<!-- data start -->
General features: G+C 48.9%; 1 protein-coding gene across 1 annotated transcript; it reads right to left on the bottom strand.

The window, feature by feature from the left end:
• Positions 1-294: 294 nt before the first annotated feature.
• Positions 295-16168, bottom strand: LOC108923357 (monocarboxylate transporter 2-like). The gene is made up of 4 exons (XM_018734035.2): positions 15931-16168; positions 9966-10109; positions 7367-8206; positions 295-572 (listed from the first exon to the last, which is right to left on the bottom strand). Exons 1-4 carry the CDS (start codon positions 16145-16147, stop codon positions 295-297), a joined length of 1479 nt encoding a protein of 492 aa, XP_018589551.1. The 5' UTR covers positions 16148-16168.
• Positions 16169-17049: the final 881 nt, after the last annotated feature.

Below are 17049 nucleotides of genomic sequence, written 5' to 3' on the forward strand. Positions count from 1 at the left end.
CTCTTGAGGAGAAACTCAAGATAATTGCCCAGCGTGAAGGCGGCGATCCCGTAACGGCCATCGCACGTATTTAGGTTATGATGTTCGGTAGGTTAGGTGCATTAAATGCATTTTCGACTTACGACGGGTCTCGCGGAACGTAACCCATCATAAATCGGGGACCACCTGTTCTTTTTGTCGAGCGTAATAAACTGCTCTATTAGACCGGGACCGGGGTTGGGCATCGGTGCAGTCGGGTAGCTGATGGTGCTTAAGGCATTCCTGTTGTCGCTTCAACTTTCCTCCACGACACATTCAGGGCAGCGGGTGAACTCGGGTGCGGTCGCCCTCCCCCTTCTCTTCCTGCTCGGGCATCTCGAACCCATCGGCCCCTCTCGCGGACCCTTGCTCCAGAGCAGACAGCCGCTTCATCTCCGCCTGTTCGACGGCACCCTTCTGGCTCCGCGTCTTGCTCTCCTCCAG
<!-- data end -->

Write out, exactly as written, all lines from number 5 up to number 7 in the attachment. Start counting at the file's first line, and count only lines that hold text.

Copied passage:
• Positions 16169-17049: the final 881 nt, after the last annotated feature.

Below are 17049 nucleotides of genomic sequence, written 5' to 3' on the forward strand. Positions count from 1 at the left end.
CTCTTGAGGAGAAACTCAAGATAATTGCCCAGCGTGAAGGCGGCGATCCCGTAACGGCCATCGCACGTATTTAGGTTATGATGTTCGGTAGGTTAGGTGCATTAAATGCATTTTCGACTTACGACGGGTCTCGCGGAACGTAACCCATCATAAATCGGGGACCACCTGTTCTTTTTGTCGAGCGTAATAAACTGCTCTATTAGACCGGGACCGGGGTTGGGCATCGGTGCAGTCGGGTAGCTGATGGTGCTTAAGGCATTCCTGTTGTCGCTTCAACTTTCCTCCACGACACATTCAGGGCAGCGGGTGAACTCGGGTGCGGTCGCCCTCCCCCTTCTCTTCCTGCTCGGGCATCTCGAACCCATCGGCCCCTCTCGCGGACCCTTGCTCCAGAGCAGACAGCCGCTTCATCTCCGCCTGTTCGACGGCACCCTTCTGGCTCCGCGTCTTGCTCTCCTCCAG